Sheffield tram tracks are ‘biggest cycling danger’

West Street. Picture: Andrew Roe
West Street. Picture: Andrew Roe
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More than 120 bike accidents have been recorded on Sheffield’s tram tracks this year, a cycle group has found.

Campaign organisation Cycle Sheffield asked riders to send in details of any accidents they had on tram tracks from January, after saying there was a lack of data about such incidents.

And, in the six months since the website www.tramcrash.co.uk was set up, more than 120 accidents have been recorded – 20 per cent of which involved broken bones and others which caused serious injuries.

Dexter Johnstone, from the group, said: “It’s important the police record these incidents because road accident data is used by councils to work out which roads need safety improvements.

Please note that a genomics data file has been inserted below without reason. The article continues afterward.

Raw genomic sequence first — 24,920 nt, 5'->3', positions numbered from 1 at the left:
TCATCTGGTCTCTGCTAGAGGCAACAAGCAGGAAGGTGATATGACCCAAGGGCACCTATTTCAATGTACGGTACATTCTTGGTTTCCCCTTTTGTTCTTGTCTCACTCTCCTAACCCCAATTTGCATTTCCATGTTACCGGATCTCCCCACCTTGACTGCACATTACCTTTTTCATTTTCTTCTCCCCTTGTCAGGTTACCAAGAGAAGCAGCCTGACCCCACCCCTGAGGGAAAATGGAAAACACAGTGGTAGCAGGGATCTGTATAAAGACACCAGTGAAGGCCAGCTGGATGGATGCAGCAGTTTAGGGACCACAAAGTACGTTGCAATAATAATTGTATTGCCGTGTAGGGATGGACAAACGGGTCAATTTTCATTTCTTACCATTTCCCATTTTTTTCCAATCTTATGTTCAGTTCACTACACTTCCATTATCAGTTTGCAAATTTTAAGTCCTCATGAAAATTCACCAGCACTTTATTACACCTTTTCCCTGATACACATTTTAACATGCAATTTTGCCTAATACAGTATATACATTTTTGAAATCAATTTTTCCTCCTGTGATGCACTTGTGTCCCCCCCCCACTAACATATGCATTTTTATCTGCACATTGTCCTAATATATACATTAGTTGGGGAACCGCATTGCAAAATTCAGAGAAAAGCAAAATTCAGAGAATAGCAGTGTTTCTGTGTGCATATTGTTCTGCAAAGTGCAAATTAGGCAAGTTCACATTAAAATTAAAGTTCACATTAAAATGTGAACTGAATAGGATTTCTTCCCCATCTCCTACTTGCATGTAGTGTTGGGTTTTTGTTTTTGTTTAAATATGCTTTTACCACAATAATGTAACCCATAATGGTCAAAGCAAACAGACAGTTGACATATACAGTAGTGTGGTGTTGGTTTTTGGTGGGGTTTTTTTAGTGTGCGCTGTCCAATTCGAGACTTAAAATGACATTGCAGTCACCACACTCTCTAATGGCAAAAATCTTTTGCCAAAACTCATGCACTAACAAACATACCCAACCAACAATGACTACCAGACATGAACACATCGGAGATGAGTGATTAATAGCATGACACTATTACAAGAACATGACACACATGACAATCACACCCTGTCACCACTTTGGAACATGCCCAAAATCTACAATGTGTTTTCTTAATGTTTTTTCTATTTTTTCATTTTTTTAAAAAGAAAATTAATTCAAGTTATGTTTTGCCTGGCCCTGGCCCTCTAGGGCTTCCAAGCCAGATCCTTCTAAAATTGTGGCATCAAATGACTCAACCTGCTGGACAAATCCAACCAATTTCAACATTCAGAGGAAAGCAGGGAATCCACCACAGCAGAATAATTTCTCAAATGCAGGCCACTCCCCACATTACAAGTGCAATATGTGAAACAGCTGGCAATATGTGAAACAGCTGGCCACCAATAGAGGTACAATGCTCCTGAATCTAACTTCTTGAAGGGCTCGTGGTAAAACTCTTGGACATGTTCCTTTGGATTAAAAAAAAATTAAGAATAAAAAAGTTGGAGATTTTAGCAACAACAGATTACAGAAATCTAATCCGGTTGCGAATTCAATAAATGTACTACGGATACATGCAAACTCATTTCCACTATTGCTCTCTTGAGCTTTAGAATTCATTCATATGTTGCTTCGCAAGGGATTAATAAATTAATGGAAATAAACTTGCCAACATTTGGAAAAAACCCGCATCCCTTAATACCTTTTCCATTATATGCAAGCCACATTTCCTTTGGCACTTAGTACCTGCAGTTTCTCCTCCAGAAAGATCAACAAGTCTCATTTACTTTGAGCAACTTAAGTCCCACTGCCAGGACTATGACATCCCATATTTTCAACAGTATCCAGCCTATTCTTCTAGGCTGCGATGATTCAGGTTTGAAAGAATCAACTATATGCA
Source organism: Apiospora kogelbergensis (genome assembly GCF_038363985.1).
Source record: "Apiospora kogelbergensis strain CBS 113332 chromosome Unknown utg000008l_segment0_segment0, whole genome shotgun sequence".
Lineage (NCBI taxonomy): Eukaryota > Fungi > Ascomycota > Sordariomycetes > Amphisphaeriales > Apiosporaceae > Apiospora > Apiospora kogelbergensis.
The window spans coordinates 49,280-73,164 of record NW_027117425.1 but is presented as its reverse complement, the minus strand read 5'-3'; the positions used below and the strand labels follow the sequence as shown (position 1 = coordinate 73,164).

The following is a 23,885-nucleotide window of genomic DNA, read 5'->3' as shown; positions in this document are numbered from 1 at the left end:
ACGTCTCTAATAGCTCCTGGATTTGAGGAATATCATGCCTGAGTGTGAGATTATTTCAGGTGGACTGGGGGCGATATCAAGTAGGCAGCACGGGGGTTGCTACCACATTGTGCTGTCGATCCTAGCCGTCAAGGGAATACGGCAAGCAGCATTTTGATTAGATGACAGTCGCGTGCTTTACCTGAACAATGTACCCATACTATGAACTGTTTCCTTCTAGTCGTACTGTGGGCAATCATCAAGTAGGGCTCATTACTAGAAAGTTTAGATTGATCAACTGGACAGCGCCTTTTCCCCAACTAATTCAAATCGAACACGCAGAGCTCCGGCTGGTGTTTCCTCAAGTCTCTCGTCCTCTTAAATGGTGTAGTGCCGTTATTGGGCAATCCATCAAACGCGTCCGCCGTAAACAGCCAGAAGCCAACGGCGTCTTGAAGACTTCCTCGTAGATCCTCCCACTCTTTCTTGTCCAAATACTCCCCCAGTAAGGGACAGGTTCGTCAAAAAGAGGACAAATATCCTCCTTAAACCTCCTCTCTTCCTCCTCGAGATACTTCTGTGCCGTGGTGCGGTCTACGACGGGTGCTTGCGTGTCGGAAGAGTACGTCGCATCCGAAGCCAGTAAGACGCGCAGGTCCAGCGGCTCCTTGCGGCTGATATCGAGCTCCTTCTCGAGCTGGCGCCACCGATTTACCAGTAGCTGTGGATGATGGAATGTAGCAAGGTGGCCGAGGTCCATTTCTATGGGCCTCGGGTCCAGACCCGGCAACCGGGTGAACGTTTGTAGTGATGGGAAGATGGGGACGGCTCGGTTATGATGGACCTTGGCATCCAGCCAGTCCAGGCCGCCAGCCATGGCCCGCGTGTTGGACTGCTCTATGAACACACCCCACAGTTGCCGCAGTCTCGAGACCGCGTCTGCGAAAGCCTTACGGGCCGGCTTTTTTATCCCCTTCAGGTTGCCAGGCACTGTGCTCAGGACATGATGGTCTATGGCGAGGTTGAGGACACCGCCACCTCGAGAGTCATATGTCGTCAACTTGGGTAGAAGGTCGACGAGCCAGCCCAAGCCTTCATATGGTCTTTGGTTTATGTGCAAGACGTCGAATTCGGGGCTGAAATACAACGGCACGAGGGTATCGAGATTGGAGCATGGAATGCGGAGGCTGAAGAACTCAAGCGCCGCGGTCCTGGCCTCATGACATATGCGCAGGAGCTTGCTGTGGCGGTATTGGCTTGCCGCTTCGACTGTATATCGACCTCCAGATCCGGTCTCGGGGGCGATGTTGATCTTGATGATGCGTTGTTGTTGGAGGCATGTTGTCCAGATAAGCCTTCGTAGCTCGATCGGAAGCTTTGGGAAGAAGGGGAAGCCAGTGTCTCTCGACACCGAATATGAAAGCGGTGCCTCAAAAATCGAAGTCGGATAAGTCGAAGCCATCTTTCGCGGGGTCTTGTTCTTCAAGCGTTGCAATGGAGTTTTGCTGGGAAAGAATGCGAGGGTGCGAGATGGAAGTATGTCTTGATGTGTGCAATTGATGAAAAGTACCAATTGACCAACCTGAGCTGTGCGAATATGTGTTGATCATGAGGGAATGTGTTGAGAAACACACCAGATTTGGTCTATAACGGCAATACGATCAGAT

“Some parts of the tram route are cycle accident black spots, but this isn’t reflected in police data.”

Cycle Sheffield said cyclists coming off their bikes on tram lines is ‘one of the biggest dangers faced by cyclists in Sheffield’.

Members hope that, by keeping accurate records of accidents, they may be able to identify hotspots and call for further safety improvements to be made by Sheffield C ouncil.

Matt Turner, Cycle Sheffield chairman, said: “Everyone in Sheffield seems to know someone who’s crashed while riding on a road with tramlines.

“It’s not a matter of just being careful and it doesn’t seem to matter how experienced you are, it can happen to anyone.

“We need to install good cycle facilities along tram routes to keep people safe when cycling around Sheffield.”

South Yorkshire Passenger Transport Executive said Supertram was an ‘asset’ to the city and made roads safer by reducing traffic.

David Young, SYPTE interim director general, said: “With the system covering 
29 kilometres and 50 per cent of the network running on street it’s unavoidable some cycle routes share roads with the Supertram.”

He urged cyclists to take ‘extra care’ when travelling alongside tracks.

He said: “We work closely with local authorities to improve cycling conditions across South Yorkshire via cycle paths, crossings and cycle hubs, and to provide free cycle training through the CycleBoost scheme.”